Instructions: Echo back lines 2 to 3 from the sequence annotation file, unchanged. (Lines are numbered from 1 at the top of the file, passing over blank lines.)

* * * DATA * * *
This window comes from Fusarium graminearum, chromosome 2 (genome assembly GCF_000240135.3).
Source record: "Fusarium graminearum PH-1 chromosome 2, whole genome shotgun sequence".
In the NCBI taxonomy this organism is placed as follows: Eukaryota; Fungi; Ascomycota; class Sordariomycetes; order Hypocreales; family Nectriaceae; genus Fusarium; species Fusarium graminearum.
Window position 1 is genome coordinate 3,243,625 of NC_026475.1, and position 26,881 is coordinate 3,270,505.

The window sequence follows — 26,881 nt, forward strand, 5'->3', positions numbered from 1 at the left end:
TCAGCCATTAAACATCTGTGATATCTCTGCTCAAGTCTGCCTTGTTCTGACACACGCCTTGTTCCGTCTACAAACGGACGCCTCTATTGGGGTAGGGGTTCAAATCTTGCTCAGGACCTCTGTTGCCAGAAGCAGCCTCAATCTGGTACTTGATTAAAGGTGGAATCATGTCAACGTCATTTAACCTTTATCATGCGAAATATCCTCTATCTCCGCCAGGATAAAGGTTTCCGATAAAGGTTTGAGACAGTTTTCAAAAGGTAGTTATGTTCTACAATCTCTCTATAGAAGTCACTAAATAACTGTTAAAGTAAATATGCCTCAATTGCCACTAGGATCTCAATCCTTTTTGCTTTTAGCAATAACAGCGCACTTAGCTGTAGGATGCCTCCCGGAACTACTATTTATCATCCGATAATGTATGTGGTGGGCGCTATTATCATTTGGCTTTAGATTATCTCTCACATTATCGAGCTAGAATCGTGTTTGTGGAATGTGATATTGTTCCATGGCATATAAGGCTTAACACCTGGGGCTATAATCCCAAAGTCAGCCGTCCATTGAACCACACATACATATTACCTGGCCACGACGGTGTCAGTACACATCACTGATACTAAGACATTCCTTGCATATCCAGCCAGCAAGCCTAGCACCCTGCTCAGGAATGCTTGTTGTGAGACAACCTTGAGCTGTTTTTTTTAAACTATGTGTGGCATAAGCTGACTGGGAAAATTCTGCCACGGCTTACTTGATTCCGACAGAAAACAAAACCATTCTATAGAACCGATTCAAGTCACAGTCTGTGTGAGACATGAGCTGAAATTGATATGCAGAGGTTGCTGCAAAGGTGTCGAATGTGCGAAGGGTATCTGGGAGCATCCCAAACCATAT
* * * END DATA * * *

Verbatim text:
Source record: "Fusarium graminearum PH-1 chromosome 2, whole genome shotgun sequence".
In the NCBI taxonomy this organism is placed as follows: Eukaryota; Fungi; Ascomycota; class Sordariomycetes; order Hypocreales; family Nectriaceae; genus Fusarium; species Fusarium graminearum.